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My Favourite Development Stories — Part 1: The bottle of Jack Daniels used as the sole determinant of PPP.

I’m going to start a new feature on this blog, partially to get it going again.

I am not going to be able to properly attribute all the stories here, and it is possible that some urban legends will slip in. Nonetheless, I either experienced these stories myself first-hand or was told them by a reputable source.

This story is attributable to either Stefan Dercon or Christopher Adam, professors at Oxford.

The story is simple: during one of these professors’ lives, he got to see the inner workings of how PPP (purchasing power parity) was set for a small African country. The problem was that in order to calculate PPP, you need to be able to find a basket of goods which is comparable in both the country of interest and the base country (usually the U.S.).

Unfortunately, for Small African Country, the only comparable good for which they had good price data was a bottle of Jack Daniels. So the bottle of Jack Daniels, alone, set PPP for the entire country for several years.

Looking back on the Kickstarter


• “Likes” were not highly correlated with pledges. Sometimes, you would see likes but no pledges; other times, you would see pledges but no likes. Of course, likes could have still been instrumental in getting pledges from others. But overall, facebook was responsible for less than 10% of the total.
• Major blog coverage was crucial.
• Others helped out so very much. I had no idea how much people would advocate for it. In the end, only $1,440 of the $11,631.25 came from people I knew (even as acquaintances) before the Kickstarter. Strangers gave much more than friends both in absolute terms and on average per person, about which I am very glad because I don’t think the point of a Kickstarter is to bankrupt your friends.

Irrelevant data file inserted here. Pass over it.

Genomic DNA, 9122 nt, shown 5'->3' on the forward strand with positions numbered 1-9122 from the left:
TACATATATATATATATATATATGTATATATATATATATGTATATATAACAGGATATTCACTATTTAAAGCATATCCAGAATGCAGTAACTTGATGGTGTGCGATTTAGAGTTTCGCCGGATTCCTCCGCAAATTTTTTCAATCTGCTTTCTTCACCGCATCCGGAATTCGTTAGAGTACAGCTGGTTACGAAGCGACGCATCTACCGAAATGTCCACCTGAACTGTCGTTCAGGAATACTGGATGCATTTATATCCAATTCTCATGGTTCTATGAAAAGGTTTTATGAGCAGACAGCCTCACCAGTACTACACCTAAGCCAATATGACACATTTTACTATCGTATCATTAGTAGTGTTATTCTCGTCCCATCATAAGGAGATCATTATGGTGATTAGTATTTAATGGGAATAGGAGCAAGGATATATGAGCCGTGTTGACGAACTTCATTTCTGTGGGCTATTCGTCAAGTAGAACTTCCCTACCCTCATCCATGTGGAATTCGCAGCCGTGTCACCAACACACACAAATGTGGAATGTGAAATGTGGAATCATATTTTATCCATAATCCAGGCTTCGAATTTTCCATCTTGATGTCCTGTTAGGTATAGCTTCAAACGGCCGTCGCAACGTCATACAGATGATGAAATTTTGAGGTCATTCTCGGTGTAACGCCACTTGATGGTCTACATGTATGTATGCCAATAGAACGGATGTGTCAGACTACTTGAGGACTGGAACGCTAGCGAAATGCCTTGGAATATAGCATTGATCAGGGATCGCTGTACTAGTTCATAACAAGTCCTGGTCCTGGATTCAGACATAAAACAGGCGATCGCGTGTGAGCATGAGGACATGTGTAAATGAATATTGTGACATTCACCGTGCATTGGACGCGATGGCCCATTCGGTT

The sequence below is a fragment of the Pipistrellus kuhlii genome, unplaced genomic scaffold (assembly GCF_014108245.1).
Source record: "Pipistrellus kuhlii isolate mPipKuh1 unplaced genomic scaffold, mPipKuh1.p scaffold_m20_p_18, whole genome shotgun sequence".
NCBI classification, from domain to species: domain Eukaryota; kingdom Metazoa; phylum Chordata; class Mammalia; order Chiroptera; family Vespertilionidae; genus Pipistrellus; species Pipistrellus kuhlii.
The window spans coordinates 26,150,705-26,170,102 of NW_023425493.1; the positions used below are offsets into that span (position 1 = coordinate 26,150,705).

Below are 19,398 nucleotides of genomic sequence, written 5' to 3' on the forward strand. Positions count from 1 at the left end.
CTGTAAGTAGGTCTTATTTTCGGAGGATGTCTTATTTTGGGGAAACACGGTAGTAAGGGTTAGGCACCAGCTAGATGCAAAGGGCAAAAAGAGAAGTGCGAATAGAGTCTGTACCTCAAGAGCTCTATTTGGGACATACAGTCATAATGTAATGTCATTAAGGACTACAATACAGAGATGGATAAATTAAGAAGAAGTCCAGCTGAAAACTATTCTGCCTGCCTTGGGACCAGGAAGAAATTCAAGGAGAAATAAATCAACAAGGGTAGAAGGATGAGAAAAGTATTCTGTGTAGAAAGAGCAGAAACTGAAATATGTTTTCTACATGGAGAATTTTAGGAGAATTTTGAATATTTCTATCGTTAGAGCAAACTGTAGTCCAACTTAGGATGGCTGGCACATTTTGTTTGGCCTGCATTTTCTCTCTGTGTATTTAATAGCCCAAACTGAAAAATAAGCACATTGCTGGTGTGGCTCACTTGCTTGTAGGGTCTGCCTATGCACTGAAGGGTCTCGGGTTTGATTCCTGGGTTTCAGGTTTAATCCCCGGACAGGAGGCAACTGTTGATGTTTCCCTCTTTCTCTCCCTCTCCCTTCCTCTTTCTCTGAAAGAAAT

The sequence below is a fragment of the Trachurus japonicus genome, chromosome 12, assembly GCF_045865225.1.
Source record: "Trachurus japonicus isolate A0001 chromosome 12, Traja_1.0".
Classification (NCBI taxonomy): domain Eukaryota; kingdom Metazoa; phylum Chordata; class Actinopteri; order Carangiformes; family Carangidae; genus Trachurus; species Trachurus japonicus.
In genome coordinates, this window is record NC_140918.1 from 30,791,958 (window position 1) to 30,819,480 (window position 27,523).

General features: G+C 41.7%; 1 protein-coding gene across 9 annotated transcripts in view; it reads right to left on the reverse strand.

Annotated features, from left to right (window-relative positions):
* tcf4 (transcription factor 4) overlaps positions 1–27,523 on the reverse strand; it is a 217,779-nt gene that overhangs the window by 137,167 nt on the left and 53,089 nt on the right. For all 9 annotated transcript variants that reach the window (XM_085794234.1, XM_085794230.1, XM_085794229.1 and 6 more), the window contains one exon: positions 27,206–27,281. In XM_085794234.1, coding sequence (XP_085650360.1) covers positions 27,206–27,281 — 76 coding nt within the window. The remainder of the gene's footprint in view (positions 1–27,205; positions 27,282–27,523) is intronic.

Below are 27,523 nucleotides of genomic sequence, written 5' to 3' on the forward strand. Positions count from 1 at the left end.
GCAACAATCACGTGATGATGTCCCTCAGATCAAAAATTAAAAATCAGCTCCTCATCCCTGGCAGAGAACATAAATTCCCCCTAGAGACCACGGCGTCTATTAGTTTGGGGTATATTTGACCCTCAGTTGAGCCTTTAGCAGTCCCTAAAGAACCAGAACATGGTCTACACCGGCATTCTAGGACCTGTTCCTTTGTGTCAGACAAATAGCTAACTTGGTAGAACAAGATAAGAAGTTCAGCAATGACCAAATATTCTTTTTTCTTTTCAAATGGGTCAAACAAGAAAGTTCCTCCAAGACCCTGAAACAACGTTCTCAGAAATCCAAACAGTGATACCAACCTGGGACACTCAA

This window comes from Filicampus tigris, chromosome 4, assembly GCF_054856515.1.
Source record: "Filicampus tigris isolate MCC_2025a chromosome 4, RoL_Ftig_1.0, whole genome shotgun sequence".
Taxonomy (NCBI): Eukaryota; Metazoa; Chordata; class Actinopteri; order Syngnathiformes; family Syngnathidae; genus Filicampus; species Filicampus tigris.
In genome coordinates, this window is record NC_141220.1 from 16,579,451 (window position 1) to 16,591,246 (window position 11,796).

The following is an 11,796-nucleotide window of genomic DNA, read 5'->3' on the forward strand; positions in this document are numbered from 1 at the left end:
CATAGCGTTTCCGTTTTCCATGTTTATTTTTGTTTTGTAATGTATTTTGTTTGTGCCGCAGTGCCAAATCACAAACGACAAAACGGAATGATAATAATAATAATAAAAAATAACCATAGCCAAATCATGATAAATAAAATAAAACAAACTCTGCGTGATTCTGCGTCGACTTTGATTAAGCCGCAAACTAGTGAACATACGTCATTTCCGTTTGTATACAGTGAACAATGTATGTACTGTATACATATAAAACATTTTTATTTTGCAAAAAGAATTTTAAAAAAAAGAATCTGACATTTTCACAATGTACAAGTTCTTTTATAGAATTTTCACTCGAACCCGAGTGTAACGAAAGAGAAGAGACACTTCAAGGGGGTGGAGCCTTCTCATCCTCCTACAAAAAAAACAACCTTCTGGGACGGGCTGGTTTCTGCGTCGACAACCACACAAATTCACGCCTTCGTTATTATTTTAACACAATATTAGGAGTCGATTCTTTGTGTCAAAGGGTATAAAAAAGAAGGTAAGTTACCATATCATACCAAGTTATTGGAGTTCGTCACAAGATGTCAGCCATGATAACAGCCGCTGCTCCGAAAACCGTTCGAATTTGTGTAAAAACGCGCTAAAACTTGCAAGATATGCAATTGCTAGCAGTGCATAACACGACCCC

• 5% came from people who found it through Kickstarter itself, most towards the end.

All in all, I would not recommend it as a fundraising tool so much as a social networking tool (!). There are probably easier ways of getting the money, given how very much time it takes. But the connections made were invaluable. Via the Kickstarter, might have found something like a business partner, along with many collaborators and people interested in similar ventures.

The other aspect of the process that I didn’t anticipate and turned out to be one of the best benefits was that many of the pledges and people’s efforts were very touching and humbling. When you know someone hard up still supported it…. When you see total strangers (or former total strangers) working so very hard to promote it…. Those are the things I will take with me for life.

Thank you.

“Why hasn’t it been done already?”

Brett Keller asked a fantastic question regarding the Kickstarter: “If it would be this cheap, why hasn’t it been done already?”

I have a few hypotheses:

1) In academia, people usually either get paid for their labour or get co-authorship. I suspect most people doing meta-analyses use the pay-full-time-RAs model. That would be very expensive. We’re mostly using the participatory approach.

Our being able to use the participatory approach might be partially due to the state of the economy, or probably more relevantly to development being a sexy field for young people, and one in which there is no money in general.

I suspect there may be some stickiness in which the older guard assumes it needs to pay and the younger guard isn’t credentialed to do it by itself.

2) Perhaps more typically a meta-analysis comes about when a couple of researchers get really interested in a topic and realize the publication returns to doing a particular analysis would be high. Then they might be able to find volunteer labour for it, but they would still only be doing that one meta-analysis.

Here, the “one topic” necessarily involves many alternative aid programs. I personally have no qualms about doing unsexy research — and meta-analyses are usually not sexy — so doing multiple meta-analyses is not a death knell for me. Nor does it seem unfeasible to me from a coordination perspective.

I actually think there’s a strong individual interest component to this project happening now. The topic is interesting enough to me personally that I’m willing to coordinate, and the topic is interesting enough to others personally that they’re willing to collaborate. This is not a satisfying answer because it begs the question: why wasn’t it interesting enough to people before that they could resolve the coordination problem? But I do think it’s partially heterogeneous preferences. I don’t think coordination costs have changed much, except insofar as the idea that this is how things are done is perhaps more prevalent. Data have also improved substantially over the last few years.